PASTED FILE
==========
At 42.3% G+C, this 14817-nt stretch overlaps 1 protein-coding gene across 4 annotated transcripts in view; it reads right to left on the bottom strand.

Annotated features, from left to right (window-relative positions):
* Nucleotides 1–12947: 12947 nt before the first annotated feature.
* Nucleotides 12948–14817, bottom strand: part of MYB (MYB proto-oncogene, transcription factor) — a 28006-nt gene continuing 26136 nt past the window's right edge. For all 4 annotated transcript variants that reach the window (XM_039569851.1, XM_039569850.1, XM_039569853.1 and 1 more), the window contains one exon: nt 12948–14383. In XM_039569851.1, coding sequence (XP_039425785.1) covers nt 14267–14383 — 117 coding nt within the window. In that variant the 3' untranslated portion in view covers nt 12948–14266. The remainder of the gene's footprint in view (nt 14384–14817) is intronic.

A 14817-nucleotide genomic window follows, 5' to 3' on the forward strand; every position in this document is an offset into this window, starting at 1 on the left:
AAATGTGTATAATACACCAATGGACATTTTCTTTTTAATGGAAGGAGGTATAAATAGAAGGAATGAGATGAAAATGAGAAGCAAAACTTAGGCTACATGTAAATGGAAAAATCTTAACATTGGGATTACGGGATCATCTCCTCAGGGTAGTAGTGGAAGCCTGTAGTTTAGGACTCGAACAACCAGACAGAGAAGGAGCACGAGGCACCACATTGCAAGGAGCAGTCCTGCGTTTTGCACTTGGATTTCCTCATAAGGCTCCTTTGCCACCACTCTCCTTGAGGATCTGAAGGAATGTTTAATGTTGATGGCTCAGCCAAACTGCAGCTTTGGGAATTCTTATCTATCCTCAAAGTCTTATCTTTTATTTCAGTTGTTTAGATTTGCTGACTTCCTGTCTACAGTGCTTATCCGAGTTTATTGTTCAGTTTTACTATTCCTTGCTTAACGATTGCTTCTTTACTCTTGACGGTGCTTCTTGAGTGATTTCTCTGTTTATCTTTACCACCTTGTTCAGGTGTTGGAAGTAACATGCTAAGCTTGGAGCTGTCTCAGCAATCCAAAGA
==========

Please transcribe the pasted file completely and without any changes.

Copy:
At 42.3% G+C, this 14817-nt stretch overlaps 1 protein-coding gene across 4 annotated transcripts in view; it reads right to left on the bottom strand.

Annotated features, from left to right (window-relative positions):
* Nucleotides 1–12947: 12947 nt before the first annotated feature.
* Nucleotides 12948–14817, bottom strand: part of MYB (MYB proto-oncogene, transcription factor) — a 28006-nt gene continuing 26136 nt past the window's right edge. For all 4 annotated transcript variants that reach the window (XM_039569851.1, XM_039569850.1, XM_039569853.1 and 1 more), the window contains one exon: nt 12948–14383. In XM_039569851.1, coding sequence (XP_039425785.1) covers nt 14267–14383 — 117 coding nt within the window. In that variant the 3' untranslated portion in view covers nt 12948–14266. The remainder of the gene's footprint in view (nt 14384–14817) is intronic.

A 14817-nucleotide genomic window follows, 5' to 3' on the forward strand; every position in this document is an offset into this window, starting at 1 on the left:
AAATGTGTATAATACACCAATGGACATTTTCTTTTTAATGGAAGGAGGTATAAATAGAAGGAATGAGATGAAAATGAGAAGCAAAACTTAGGCTACATGTAAATGGAAAAATCTTAACATTGGGATTACGGGATCATCTCCTCAGGGTAGTAGTGGAAGCCTGTAGTTTAGGACTCGAACAACCAGACAGAGAAGGAGCACGAGGCACCACATTGCAAGGAGCAGTCCTGCGTTTTGCACTTGGATTTCCTCATAAGGCTCCTTTGCCACCACTCTCCTTGAGGATCTGAAGGAATGTTTAATGTTGATGGCTCAGCCAAACTGCAGCTTTGGGAATTCTTATCTATCCTCAAAGTCTTATCTTTTATTTCAGTTGTTTAGATTTGCTGACTTCCTGTCTACAGTGCTTATCCGAGTTTATTGTTCAGTTTTACTATTCCTTGCTTAACGATTGCTTCTTTACTCTTGACGGTGCTTCTTGAGTGATTTCTCTGTTTATCTTTACCACCTTGTTCAGGTGTTGGAAGTAACATGCTAAGCTTGGAGCTGTCTCAGCAATCCAAAGA